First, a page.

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I have problem. Prove this using Mathematical Induction. I am a newbie in Mathematics. Please help me.

$$1+a+a^2+\cdots+a^n = \frac{1-a^{n+1}}{1-a}$$

This is my way for get the proof

Basic Induction: $$ p(1)= a^1 = 1-a^1+1+1/1-a$$ $$ = 1-a^3/1-a$$

Really I don't understand this case.

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  • $\begingroup$ The sum of the first $n$ terms in a geometric series is given by $\dfrac{1-r^{n+1}}{1-r}$. Is this what you intended to write in the OP? You did not put proper braces or parenthesis around terms so it is very difficult to parse your work. $\endgroup$ – Cameron Williams Nov 12 '13 at 6:19
  • $\begingroup$ The basic induction should be for n=0, then $1 = \frac{1-a}{1-a} = 1$. Now assume it's true for n=k and prove it for n=k+1. Can you take it from here? $\endgroup$ – DanielY Nov 12 '13 at 6:27
  • $\begingroup$ For some intuition, note that $a = 10$, this equation tells us $999 = 1000 - 1$, etc. $\endgroup$ – littleO Nov 12 '13 at 6:50
  • $\begingroup$ See math.stackexchange.com/questions/11703/… $\endgroup$ – Martin Sleziak Nov 12 '13 at 17:22
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The basic induction should be for n=0, then $1 = \frac{1-a}{1-a} = 1$. Now assume it's true for $n=k$ and prove it for $n=k+1$.

So, $p(k+1) = 1+a+a^2+...+a^k +a^{k+1} = \frac{1-a^{k+1}}{1-a} + a^{k+1} = \frac{1-a^{k+1}+a^{k+1} - a^{k+2}}{1-a} = \frac{1-a^{k+2}}{1-a}$ which is exactly what we want

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    $\begingroup$ this is so cool, thanks for the answer .. $\endgroup$ – viyancs Nov 12 '13 at 6:32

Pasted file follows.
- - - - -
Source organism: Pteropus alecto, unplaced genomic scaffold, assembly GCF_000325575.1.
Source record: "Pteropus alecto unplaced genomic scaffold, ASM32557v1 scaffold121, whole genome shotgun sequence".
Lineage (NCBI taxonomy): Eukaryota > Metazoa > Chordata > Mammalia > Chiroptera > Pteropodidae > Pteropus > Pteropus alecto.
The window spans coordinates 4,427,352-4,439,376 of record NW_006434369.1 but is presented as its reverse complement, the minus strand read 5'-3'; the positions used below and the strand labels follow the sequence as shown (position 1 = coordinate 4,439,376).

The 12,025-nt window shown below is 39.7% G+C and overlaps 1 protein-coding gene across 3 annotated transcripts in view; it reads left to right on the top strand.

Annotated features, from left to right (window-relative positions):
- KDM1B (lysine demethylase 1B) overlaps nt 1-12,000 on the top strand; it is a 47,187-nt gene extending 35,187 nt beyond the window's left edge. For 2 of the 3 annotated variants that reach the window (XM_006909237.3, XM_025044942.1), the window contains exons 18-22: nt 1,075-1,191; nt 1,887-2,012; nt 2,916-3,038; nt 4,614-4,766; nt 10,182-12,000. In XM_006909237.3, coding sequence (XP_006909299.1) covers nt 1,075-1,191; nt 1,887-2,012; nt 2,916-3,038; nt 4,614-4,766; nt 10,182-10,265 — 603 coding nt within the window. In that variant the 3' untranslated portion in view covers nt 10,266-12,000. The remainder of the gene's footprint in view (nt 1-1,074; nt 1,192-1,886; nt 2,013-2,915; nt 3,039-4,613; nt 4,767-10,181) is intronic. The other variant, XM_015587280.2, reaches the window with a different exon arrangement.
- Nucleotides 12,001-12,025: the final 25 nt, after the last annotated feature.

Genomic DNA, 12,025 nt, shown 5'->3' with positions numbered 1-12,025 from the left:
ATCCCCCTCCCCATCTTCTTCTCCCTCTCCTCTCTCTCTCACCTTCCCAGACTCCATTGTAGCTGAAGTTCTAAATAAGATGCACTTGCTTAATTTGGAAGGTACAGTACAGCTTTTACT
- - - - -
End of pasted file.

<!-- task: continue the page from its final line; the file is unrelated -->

• $\begingroup$ you welcome :) induction is cool, I agree $\endgroup$ – DanielY Nov 12 '13 at 6:35
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This summation begins at $n=0$. If $n=0$, then we see that $a^0=1={1-a\over 1-a}={1-a^{0+1}\over 1-a}$. If $n=1$, then $1+a=(1+a){1-a\over 1-a}={1-a^2\over 1-a}$. Assume that $$1+a+a^2+\cdots+a^k={1-a^{k+1}\over 1-a}$$ is true for some arbitrary positive integer $k$. We must show that $$1+a+a^2+\cdots+a^k+a^{k+1}={1-a^{k+2}\over 1-a}.$$ Using our induction hypothesis consider $$(1+a+a^2+\cdots+a^k)+a^{k+1}={1-a^{k+1}\over 1-a}+a^{k+1}.$$ Rewrite the right-hand side to obtain $${1-a^{k+1}\over 1-a}+a^{k+1}={1-a^{k+1}+(1-a)a^{k+1}\over 1-a}$$ which becomes $${1-a^{k+1}+a^{k+1}-a^{k+2}\over 1-a}={1-a^{k+2}\over 1-a}.$$ Thus by the Principle of Mathematical Induction $$1+a+a^2+\cdots+a^n={1-a^{n+1}\over 1-a}$$ for all $n\geq0$.

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  • $\begingroup$ this answer more details thanks you :) $\endgroup$ – viyancs Nov 13 '13 at 3:52
  • $\begingroup$ @viyancs You're welcome :) $\endgroup$ – 1233dfv Nov 13 '13 at 12:47
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For those who don't like induction:

Let $S_n = \sum_{i=0}^{n}a^i$, then $aS_n = \sum_{i=1}^{n+1}a^i$.

So $(1-a)S_n = 1 - a^{n+1}$, the conclusion follows.

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Your error is $$p(1)=a^1$$ The correct statement should be $$p(1)=1+a^1=1+a$$ $$=\frac{1-a^2}{1-a}$$

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